Leaving the halls of academia and moving into industry did not necessarily provide relief from those late night sessions. In the closed-shop era, it was not uncommon that production jobs had priority over running software development workloads. When production jobs ate up the available computer time during the day, programmers often had to resort to working late nights and early mornings in labs and computer centers. At times that was the only alternative for being able to compile, link and test enough to meet a project schedule. Sometimes co-workers spoke of programmers as ghosts because they were only seen in the office for brief periods between projects.
When software developers worked on projects with tight schedules but without adequate access to machine time, morale suffered. Companies lost skilled technical people who looked elsewhere for work. Years of constantly changing work schedules and too many overnight debugging sessions put a strain on marriages and families. But even single programmers experienced burnout and opted to change professions.
But Ken Olsen helped change all that with the minicomputer. For programmers it was like being a child getting a birthday present. The minicomputer provided a hands-on experience and pushed us towards an interactive model for computing - and software development!
For that reason many of us remain eternally grateful to Ken Olsen. He was an innovator whose minicomputers, such as the best-selling PDP-11, made programming fun again.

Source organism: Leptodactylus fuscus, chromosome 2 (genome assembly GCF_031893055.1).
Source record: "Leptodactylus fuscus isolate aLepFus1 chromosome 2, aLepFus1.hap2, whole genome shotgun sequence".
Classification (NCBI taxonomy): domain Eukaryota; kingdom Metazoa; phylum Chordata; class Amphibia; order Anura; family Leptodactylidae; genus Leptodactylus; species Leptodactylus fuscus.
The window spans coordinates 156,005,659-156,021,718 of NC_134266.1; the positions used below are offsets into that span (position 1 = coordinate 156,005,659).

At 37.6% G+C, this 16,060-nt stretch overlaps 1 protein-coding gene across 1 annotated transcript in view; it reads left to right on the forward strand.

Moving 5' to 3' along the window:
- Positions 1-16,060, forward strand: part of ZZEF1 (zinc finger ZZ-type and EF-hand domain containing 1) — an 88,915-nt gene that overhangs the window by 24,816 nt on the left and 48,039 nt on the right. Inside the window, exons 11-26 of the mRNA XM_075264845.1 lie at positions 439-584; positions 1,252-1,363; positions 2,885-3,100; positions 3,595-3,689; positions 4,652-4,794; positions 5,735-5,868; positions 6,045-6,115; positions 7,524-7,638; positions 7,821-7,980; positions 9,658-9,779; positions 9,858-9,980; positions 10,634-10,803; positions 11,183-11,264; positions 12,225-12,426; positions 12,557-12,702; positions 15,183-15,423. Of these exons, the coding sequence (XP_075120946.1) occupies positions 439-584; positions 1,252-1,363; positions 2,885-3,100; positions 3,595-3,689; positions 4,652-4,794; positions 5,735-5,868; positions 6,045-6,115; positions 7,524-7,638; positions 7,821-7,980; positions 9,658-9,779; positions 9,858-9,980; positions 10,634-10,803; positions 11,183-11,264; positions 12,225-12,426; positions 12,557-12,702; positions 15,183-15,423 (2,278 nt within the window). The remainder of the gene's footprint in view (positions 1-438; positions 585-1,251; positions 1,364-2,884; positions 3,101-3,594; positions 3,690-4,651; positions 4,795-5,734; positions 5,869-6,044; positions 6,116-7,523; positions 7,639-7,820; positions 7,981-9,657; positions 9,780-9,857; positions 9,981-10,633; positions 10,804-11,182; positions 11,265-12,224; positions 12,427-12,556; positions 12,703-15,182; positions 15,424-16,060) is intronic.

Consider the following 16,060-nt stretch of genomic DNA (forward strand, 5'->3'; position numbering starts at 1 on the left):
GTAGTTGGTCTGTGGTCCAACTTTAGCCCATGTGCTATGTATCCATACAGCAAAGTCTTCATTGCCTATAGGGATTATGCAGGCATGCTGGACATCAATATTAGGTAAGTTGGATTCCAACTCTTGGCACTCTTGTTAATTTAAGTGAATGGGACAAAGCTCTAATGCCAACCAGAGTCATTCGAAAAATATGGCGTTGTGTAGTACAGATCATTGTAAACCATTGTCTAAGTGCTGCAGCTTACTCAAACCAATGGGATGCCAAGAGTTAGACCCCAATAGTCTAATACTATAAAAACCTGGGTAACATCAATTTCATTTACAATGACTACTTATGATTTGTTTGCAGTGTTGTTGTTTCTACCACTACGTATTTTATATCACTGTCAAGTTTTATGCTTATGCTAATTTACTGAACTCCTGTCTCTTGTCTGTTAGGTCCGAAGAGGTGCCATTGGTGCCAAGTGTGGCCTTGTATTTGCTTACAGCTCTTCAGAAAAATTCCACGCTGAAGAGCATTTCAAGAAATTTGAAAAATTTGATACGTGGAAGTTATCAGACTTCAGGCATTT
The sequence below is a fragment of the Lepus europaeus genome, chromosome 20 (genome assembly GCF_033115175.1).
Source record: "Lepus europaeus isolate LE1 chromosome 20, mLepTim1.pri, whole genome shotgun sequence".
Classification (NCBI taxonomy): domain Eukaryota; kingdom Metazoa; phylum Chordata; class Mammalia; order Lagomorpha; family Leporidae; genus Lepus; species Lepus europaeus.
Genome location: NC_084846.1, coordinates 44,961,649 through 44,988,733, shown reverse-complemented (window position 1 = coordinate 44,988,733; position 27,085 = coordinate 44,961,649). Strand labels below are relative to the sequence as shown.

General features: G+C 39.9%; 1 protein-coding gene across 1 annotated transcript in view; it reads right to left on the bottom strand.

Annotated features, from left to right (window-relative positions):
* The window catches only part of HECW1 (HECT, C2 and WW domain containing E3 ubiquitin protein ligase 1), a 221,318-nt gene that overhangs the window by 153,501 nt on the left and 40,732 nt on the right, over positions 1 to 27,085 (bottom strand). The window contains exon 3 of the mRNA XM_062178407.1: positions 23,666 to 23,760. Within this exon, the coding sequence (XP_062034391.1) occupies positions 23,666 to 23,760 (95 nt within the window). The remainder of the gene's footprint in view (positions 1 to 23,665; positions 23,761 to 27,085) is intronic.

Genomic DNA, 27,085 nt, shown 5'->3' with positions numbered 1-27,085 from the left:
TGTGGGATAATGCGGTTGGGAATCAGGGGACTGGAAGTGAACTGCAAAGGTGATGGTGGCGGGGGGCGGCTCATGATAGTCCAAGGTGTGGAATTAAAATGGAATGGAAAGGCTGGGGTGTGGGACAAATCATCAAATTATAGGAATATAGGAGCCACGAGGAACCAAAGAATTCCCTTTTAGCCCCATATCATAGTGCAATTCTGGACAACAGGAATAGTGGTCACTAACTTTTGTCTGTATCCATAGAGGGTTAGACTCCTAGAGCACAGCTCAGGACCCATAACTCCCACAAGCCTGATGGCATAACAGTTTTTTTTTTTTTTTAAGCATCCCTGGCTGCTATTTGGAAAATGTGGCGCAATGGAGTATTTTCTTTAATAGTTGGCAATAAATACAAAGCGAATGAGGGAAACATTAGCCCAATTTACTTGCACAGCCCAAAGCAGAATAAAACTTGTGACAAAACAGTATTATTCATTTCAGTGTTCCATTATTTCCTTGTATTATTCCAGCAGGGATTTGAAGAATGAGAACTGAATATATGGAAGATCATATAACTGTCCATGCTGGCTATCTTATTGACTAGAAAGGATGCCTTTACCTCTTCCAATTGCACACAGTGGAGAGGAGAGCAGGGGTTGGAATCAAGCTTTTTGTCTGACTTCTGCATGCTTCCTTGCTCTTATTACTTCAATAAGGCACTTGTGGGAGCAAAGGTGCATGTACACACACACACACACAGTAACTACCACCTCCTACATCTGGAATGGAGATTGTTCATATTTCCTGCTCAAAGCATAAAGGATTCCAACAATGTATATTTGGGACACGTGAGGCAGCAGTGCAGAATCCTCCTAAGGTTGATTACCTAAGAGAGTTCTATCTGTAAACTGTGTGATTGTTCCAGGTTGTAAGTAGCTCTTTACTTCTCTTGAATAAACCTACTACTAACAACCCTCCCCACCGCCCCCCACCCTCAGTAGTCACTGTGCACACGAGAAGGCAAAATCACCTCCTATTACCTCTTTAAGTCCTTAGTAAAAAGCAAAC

From the mid-70s to the early '90s many of the clients for whom I developed systems had bought DEC computers. I used a lot of technology from DEC and companies that sold to the DEC user base: PDP-11, VAX, DECnet, DECsystem-10 and different DBMS products (DBMS-10, Ingres, Oracle). By the 1980s, Digital had grown to be larger than all of the other computer companies except IBM. A common saying in the 1970s was that when you went into corporate facilities you'd find DEC computers in engineering, the lab or shop floor, but you'd find the financial systems at corporate offices ran on IBM hardware. The argument was that you'd never see Digital overtake IBM until DEC had a computer that was an alternative to the IBM mainframe in the market of systems installed at corporate data centers. In the mid-1980s one of my projects was for a company that was replacing an IBM mainframe at its corporate HQ with a VAX 8600 cluster. It seemed that, having overcome that final hurdle, DEC would go on to challenge IBM for primacy in the computer industry. But the emergence of the PC and local area networks slowed DEC's momentum. Not recognizing the magnitude of that market shift proved to be Ken Olsen's undoing. Digital's spectacular growth ended and it was eventually merged with Compaq and HP.
In 2008 Ken Olsen was the honoree at the dedication of the Ken Olsen Science Center at Gordon College. A video tribute by people who knew him well was recorded at that time. Watching the video (above) will remind you why Olsen and DEC were a dominant influence on the computer industry for decades.
RIP, Ken, and thanks.